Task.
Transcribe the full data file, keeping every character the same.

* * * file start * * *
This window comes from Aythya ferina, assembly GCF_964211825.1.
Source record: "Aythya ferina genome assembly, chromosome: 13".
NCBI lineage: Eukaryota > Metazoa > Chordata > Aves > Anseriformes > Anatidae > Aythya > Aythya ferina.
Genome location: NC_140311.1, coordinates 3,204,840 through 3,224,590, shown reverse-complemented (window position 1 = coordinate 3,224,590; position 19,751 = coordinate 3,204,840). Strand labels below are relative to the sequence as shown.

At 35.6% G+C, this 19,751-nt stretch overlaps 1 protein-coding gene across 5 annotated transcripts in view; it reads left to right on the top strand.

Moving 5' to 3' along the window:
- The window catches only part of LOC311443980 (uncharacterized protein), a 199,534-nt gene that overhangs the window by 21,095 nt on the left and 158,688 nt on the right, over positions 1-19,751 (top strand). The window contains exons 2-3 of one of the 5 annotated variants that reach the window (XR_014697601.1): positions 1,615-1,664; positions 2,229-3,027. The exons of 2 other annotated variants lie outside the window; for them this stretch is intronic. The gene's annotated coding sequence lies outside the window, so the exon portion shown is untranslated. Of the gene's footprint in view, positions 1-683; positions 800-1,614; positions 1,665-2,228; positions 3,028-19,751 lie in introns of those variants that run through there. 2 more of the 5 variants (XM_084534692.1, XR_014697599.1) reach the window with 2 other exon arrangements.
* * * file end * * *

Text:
This window comes from Aythya ferina, assembly GCF_964211825.1.
Source record: "Aythya ferina genome assembly, chromosome: 13".
NCBI lineage: Eukaryota > Metazoa > Chordata > Aves > Anseriformes > Anatidae > Aythya > Aythya ferina.
Genome location: NC_140311.1, coordinates 3,204,840 through 3,224,590, shown reverse-complemented (window position 1 = coordinate 3,224,590; position 19,751 = coordinate 3,204,840). Strand labels below are relative to the sequence as shown.

At 35.6% G+C, this 19,751-nt stretch overlaps 1 protein-coding gene across 5 annotated transcripts in view; it reads left to right on the top strand.

Moving 5' to 3' along the window:
- The window catches only part of LOC311443980 (uncharacterized protein), a 199,534-nt gene that overhangs the window by 21,095 nt on the left and 158,688 nt on the right, over positions 1-19,751 (top strand). The window contains exons 2-3 of one of the 5 annotated variants that reach the window (XR_014697601.1): positions 1,615-1,664; positions 2,229-3,027. The exons of 2 other annotated variants lie outside the window; for them this stretch is intronic. The gene's annotated coding sequence lies outside the window, so the exon portion shown is untranslated. Of the gene's footprint in view, positions 1-683; positions 800-1,614; positions 1,665-2,228; positions 3,028-19,751 lie in introns of those variants that run through there. 2 more of the 5 variants (XM_084534692.1, XR_014697599.1) reach the window with 2 other exon arrangements.